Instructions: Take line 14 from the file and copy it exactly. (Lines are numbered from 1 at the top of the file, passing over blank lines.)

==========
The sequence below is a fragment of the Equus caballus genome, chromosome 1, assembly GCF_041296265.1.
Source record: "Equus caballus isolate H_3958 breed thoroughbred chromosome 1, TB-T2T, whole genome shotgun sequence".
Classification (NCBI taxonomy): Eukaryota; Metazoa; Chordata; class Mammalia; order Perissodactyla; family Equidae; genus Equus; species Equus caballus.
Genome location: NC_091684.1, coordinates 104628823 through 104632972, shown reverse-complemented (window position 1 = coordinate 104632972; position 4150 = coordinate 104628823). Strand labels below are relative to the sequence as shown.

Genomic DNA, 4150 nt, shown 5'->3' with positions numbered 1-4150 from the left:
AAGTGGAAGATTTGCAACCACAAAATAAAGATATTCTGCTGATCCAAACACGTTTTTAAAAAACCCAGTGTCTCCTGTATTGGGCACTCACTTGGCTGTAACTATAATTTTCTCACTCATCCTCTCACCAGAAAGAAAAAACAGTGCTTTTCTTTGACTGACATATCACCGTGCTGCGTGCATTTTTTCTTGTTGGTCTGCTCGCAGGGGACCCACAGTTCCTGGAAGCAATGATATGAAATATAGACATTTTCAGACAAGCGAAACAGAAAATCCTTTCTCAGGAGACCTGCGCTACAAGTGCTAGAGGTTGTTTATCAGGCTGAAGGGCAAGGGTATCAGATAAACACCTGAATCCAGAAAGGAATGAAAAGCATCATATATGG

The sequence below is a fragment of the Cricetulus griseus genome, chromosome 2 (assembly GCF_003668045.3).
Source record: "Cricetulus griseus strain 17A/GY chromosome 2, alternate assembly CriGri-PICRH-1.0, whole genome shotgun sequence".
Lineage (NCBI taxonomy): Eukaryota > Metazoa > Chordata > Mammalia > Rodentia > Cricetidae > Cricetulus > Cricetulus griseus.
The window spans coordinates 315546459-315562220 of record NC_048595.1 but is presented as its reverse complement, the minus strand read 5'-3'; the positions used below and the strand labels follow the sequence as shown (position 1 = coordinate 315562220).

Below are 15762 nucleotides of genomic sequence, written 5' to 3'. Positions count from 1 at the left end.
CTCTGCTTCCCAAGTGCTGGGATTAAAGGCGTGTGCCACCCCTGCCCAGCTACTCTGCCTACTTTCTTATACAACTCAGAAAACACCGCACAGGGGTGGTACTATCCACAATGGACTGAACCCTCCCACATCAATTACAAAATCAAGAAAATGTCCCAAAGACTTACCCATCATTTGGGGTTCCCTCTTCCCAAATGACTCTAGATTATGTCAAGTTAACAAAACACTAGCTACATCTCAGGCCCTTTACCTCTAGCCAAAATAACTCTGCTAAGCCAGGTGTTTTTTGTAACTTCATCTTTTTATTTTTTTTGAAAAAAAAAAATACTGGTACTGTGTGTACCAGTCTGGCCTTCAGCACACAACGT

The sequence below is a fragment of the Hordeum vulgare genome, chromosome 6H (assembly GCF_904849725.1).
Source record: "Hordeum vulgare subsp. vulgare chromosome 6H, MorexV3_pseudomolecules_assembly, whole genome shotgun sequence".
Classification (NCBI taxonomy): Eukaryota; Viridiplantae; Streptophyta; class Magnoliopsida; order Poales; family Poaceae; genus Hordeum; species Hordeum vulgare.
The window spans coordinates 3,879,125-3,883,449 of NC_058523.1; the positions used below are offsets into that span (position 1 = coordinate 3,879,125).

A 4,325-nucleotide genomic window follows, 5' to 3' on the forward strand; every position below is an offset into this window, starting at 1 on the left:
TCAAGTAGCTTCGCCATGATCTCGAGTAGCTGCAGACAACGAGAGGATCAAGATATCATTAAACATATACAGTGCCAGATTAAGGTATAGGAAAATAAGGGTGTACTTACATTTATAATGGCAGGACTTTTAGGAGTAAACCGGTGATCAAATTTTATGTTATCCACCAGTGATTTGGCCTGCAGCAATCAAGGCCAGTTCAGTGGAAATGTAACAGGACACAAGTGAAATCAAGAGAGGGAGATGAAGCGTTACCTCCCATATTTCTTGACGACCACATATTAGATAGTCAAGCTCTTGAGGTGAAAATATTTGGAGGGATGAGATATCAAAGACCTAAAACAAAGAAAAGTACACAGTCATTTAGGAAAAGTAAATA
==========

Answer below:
Source record: "Hordeum vulgare subsp. vulgare chromosome 6H, MorexV3_pseudomolecules_assembly, whole genome shotgun sequence".